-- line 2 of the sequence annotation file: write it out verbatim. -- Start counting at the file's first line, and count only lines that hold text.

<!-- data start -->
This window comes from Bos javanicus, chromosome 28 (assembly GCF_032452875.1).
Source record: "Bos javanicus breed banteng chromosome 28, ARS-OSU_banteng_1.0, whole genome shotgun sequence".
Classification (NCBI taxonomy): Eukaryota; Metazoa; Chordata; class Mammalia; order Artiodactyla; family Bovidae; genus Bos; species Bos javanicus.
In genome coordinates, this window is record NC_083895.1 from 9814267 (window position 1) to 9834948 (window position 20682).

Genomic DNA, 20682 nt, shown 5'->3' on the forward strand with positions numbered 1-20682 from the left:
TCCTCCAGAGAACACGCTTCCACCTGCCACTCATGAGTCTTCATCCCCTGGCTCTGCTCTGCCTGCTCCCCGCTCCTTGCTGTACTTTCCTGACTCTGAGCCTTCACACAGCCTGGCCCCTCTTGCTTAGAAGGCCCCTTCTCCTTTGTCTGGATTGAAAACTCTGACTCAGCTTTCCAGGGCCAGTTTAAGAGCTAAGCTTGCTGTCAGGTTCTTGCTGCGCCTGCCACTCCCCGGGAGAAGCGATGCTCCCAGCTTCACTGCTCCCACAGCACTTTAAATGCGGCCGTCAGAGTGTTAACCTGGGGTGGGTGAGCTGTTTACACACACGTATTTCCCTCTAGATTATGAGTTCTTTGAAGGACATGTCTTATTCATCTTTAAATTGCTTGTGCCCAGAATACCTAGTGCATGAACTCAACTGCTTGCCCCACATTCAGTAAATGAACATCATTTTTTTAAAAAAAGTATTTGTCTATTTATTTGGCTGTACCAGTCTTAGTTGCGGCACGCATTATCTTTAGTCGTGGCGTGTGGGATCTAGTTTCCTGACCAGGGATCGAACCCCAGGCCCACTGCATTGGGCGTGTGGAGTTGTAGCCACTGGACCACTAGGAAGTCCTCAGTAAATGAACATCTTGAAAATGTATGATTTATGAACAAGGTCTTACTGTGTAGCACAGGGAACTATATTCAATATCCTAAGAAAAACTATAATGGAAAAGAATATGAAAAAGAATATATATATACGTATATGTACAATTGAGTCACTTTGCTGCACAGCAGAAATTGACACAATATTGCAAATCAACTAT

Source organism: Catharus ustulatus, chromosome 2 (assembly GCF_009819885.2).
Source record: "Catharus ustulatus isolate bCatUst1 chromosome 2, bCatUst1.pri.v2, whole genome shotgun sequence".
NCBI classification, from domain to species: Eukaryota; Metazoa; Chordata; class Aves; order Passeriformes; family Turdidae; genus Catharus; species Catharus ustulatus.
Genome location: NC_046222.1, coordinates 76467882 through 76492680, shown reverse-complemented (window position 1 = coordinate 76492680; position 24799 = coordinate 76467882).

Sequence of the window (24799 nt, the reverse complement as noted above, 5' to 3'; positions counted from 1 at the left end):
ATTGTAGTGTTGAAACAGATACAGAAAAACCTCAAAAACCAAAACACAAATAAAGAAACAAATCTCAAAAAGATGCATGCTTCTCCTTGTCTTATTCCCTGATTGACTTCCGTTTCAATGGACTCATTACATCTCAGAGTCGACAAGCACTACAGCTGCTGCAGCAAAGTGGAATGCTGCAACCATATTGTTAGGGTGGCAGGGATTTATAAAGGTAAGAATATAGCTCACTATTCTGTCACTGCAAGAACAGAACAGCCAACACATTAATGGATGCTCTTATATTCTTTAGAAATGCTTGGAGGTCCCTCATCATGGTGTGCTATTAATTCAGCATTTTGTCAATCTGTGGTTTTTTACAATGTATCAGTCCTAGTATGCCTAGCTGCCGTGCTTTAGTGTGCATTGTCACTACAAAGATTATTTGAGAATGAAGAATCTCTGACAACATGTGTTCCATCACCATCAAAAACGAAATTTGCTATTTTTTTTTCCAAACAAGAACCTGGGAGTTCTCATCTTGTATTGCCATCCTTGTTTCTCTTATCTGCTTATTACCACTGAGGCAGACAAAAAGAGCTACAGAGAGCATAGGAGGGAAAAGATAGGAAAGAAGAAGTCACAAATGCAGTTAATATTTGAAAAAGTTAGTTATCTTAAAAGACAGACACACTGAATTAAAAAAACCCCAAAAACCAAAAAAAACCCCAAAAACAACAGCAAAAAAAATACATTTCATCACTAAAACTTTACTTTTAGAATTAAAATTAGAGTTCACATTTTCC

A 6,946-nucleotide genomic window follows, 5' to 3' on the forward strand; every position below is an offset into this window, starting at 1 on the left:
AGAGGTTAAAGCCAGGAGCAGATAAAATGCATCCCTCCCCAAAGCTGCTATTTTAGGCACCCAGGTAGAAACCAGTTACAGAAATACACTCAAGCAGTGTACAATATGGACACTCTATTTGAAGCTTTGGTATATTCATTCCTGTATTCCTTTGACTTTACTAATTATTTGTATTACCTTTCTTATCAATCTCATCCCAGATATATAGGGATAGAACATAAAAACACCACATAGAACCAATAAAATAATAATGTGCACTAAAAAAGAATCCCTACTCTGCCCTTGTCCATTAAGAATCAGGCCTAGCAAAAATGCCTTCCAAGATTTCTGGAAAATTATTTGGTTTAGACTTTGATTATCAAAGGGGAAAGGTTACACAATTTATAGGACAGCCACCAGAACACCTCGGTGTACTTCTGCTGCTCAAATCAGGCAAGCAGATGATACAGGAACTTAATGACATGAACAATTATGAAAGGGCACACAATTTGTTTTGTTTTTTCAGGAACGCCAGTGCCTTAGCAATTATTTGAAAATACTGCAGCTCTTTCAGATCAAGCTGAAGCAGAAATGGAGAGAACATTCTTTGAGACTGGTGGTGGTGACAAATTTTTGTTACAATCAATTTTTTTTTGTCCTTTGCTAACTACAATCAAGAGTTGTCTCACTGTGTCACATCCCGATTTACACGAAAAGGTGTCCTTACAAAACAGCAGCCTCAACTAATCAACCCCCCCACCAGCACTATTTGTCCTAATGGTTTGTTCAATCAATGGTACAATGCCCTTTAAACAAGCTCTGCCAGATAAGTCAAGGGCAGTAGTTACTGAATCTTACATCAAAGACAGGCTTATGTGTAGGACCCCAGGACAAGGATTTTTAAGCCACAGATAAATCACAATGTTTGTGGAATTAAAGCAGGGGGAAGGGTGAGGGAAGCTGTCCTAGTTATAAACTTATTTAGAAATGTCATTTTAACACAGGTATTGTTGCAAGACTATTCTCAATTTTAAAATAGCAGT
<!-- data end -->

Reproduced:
Source record: "Bos javanicus breed banteng chromosome 28, ARS-OSU_banteng_1.0, whole genome shotgun sequence".